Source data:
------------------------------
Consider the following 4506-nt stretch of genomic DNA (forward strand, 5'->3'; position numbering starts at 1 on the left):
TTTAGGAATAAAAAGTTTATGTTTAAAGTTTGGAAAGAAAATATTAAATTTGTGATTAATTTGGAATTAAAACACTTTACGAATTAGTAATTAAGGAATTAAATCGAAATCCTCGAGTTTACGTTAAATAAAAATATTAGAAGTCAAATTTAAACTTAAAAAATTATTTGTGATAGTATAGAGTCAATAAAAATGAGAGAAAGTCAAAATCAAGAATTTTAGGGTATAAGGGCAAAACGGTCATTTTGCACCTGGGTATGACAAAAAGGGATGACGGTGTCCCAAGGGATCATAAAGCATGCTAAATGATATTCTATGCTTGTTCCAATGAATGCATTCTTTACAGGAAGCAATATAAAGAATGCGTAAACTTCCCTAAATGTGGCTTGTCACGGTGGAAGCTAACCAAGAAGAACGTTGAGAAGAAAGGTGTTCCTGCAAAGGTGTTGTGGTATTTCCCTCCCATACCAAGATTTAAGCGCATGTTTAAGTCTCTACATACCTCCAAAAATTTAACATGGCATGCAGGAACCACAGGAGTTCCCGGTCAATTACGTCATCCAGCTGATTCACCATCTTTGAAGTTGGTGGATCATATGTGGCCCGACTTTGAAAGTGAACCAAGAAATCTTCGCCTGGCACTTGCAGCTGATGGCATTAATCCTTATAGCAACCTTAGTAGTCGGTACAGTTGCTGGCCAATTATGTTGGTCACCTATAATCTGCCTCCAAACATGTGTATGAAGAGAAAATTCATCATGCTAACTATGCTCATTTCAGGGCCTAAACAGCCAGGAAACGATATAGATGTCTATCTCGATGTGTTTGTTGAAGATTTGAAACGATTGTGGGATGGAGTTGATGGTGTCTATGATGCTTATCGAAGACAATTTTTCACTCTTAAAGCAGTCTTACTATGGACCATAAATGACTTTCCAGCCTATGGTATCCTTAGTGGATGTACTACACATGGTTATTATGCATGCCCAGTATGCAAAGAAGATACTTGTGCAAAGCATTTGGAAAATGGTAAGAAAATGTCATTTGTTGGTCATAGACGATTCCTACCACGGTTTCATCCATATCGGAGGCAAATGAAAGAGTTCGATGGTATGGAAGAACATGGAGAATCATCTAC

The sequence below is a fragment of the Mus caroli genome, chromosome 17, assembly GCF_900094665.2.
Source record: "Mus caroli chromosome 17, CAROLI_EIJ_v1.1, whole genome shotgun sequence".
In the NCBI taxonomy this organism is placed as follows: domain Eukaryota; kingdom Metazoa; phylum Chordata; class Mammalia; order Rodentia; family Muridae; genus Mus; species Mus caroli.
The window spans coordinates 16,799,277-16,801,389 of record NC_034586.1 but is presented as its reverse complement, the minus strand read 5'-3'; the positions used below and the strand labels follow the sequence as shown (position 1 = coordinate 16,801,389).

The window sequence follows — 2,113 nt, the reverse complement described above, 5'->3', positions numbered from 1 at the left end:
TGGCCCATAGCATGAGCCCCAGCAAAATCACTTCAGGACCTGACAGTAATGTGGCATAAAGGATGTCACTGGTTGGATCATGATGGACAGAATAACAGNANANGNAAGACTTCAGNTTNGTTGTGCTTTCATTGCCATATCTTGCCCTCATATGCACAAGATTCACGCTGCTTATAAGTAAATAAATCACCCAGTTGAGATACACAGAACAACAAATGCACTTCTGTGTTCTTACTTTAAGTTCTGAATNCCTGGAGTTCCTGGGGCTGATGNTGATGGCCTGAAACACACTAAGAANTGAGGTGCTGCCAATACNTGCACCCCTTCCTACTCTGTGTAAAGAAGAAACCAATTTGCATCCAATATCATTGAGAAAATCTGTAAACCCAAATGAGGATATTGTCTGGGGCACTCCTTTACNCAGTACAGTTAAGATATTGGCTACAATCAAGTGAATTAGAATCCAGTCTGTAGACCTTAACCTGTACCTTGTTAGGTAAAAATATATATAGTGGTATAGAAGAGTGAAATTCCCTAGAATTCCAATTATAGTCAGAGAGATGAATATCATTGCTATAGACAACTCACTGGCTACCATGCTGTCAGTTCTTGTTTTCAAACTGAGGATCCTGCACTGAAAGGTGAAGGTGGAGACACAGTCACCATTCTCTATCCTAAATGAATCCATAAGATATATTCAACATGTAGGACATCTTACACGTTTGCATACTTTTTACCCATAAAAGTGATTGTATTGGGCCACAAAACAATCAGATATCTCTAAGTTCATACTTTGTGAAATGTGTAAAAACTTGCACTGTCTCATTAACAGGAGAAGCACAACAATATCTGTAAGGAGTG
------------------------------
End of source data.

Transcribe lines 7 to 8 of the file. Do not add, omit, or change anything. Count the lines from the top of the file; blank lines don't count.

The window sequence follows — 2,113 nt, the reverse complement described above, 5'->3', positions numbered from 1 at the left end:
TGGCCCATAGCATGAGCCCCAGCAAAATCACTTCAGGACCTGACAGTAATGTGGCATAAAGGATGTCACTGGTTGGATCATGATGGACAGAATAACAGNANANGNAAGACTTCAGNTTNGTTGTGCTTTCATTGCCATATCTTGCCCTCATATGCACAAGATTCACGCTGCTTATAAGTAAATAAATCACCCAGTTGAGATACACAGAACAACAAATGCACTTCTGTGTTCTTACTTTAAGTTCTGAATNCCTGGAGTTCCTGGGGCTGATGNTGATGGCCTGAAACACACTAAGAANTGAGGTGCTGCCAATACNTGCACCCCTTCCTACTCTGTGTAAAGAAGAAACCAATTTGCATCCAATATCATTGAGAAAATCTGTAAACCCAAATGAGGATATTGTCTGGGGCACTCCTTTACNCAGTACAGTTAAGATATTGGCTACAATCAAGTGAATTAGAATCCAGTCTGTAGACCTTAACCTGTACCTTGTTAGGTAAAAATATATATAGTGGTATAGAAGAGTGAAATTCCCTAGAATTCCAATTATAGTCAGAGAGATGAATATCATTGCTATAGACAACTCACTGGCTACCATGCTGTCAGTTCTTGTTTTCAAACTGAGGATCCTGCACTGAAAGGTGAAGGTGGAGACACAGTCACCATTCTCTATCCTAAATGAATCCATAAGATATATTCAACATGTAGGACATCTTACACGTTTGCATACTTTTTACCCATAAAAGTGATTGTATTGGGCCACAAAACAATCAGATATCTCTAAGTTCATACTTTGTGAAATGTGTAAAAACTTGCACTGTCTCATTAACAGGAGAAGCACAACAATATCTGTAAGGAGTG